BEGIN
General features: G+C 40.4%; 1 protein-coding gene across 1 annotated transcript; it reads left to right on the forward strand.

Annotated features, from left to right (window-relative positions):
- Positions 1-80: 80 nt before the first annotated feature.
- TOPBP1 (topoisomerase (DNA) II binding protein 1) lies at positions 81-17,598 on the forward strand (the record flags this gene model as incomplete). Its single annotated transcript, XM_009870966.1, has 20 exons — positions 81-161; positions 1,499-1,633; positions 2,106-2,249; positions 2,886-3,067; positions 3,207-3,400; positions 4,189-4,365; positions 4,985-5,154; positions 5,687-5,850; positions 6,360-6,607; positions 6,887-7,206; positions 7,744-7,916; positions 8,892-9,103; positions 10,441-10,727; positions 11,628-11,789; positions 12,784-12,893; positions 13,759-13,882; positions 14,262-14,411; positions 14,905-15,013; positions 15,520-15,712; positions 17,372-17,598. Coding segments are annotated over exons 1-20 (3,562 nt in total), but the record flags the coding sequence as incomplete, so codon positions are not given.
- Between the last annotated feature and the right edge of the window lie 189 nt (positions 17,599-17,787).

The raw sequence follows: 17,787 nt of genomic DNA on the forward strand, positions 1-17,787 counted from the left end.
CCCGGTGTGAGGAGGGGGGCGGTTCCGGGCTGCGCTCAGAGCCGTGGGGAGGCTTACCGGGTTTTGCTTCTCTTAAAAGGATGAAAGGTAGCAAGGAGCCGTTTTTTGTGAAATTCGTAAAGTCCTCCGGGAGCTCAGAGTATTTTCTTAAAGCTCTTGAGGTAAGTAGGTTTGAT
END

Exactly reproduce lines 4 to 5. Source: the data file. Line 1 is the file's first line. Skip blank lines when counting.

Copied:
- TOPBP1 (topoisomerase (DNA) II binding protein 1) lies at positions 81-17,598 on the forward strand (the record flags this gene model as incomplete). Its single annotated transcript, XM_009870966.1, has 20 exons — positions 81-161; positions 1,499-1,633; positions 2,106-2,249; positions 2,886-3,067; positions 3,207-3,400; positions 4,189-4,365; positions 4,985-5,154; positions 5,687-5,850; positions 6,360-6,607; positions 6,887-7,206; positions 7,744-7,916; positions 8,892-9,103; positions 10,441-10,727; positions 11,628-11,789; positions 12,784-12,893; positions 13,759-13,882; positions 14,262-14,411; positions 14,905-15,013; positions 15,520-15,712; positions 17,372-17,598. Coding segments are annotated over exons 1-20 (3,562 nt in total), but the record flags the coding sequence as incomplete, so codon positions are not given.
- Between the last annotated feature and the right edge of the window lie 189 nt (positions 17,599-17,787).